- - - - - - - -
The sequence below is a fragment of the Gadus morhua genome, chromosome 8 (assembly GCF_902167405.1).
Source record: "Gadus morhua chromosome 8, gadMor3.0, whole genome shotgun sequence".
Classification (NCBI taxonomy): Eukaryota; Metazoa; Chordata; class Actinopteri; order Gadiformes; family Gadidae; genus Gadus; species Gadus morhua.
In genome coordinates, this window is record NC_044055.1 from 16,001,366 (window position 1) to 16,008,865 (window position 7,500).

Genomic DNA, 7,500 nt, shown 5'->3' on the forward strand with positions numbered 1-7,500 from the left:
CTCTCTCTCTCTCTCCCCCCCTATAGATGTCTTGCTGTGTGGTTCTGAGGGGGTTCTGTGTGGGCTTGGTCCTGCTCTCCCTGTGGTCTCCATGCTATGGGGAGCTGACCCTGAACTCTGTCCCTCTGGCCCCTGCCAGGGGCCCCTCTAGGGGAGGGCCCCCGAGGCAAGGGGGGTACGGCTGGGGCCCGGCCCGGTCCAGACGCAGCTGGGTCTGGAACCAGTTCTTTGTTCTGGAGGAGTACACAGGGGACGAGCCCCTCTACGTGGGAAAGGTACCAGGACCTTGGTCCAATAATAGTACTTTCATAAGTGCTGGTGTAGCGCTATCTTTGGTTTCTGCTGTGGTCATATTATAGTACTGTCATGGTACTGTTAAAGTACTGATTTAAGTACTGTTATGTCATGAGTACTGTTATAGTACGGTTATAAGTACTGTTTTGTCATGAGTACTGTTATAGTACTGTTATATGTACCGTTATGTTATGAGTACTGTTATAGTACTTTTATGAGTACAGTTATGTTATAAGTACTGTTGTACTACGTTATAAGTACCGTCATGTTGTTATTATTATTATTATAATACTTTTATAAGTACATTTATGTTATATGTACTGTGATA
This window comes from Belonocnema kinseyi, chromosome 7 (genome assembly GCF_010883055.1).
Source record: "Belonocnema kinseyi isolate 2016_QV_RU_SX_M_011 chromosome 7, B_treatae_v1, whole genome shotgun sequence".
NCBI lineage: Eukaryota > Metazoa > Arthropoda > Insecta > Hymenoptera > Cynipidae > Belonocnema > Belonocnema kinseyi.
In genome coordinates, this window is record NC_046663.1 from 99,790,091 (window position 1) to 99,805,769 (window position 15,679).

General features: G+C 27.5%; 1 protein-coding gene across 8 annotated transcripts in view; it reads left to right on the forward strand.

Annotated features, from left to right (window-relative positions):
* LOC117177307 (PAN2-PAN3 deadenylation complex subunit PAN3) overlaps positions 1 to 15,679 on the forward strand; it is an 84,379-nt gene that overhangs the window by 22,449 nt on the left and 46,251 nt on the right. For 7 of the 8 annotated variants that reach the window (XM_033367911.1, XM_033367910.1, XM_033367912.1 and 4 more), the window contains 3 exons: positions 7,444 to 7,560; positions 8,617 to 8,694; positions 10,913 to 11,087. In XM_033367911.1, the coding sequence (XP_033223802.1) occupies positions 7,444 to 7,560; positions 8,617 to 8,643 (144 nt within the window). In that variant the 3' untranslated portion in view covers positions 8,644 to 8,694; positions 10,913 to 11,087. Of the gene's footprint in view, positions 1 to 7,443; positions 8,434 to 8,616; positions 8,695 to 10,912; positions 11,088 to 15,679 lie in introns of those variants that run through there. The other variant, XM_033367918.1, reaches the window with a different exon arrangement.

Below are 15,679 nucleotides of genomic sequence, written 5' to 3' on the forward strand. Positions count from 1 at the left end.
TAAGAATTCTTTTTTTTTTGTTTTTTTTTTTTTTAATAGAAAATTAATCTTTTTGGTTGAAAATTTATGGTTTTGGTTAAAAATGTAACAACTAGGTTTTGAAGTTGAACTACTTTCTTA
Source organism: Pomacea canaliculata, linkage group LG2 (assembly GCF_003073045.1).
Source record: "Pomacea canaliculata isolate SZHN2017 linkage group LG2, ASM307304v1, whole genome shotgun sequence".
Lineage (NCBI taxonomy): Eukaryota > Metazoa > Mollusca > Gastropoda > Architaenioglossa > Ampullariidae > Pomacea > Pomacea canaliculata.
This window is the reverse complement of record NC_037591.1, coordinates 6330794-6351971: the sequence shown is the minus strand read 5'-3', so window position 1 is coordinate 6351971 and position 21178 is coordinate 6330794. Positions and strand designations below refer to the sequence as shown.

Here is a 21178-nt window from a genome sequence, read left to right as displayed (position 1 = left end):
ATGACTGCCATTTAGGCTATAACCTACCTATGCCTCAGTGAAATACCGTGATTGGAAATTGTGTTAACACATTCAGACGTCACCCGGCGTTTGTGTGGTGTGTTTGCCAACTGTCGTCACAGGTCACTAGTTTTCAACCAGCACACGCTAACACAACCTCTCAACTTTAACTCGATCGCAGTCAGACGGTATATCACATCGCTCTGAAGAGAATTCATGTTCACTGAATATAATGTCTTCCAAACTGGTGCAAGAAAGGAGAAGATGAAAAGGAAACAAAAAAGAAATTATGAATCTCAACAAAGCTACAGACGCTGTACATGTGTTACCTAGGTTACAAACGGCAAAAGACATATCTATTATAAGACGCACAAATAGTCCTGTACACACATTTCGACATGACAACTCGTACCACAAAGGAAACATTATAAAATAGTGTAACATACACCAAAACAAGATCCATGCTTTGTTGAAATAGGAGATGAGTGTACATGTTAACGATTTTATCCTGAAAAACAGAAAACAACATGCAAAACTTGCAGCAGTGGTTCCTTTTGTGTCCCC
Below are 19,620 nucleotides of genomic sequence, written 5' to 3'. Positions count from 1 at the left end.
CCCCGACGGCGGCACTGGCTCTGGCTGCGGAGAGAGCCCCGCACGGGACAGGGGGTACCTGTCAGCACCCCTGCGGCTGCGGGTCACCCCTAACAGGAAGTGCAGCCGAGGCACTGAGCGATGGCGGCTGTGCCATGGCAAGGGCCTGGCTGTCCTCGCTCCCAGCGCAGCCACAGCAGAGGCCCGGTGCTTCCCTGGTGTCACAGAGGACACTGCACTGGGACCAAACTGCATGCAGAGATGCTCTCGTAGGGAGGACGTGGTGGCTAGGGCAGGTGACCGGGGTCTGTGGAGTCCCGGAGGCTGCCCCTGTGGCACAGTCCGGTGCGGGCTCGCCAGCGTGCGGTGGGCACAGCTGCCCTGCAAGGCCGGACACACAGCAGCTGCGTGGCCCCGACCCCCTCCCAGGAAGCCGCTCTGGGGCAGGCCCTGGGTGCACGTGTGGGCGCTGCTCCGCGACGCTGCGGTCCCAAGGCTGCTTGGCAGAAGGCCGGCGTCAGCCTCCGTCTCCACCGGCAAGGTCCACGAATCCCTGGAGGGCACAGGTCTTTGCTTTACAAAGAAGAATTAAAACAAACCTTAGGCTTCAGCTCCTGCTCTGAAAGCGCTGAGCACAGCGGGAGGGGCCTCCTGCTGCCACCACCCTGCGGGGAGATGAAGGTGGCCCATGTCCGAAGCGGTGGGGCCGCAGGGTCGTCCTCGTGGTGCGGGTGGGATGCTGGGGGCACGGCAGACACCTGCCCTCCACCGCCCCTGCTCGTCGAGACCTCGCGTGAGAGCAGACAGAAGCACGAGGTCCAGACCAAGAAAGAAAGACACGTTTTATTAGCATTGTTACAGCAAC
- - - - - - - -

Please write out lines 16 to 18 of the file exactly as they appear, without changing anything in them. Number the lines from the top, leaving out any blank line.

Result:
Source organism: Pomacea canaliculata, linkage group LG2 (assembly GCF_003073045.1).
Source record: "Pomacea canaliculata isolate SZHN2017 linkage group LG2, ASM307304v1, whole genome shotgun sequence".
Lineage (NCBI taxonomy): Eukaryota > Metazoa > Mollusca > Gastropoda > Architaenioglossa > Ampullariidae > Pomacea > Pomacea canaliculata.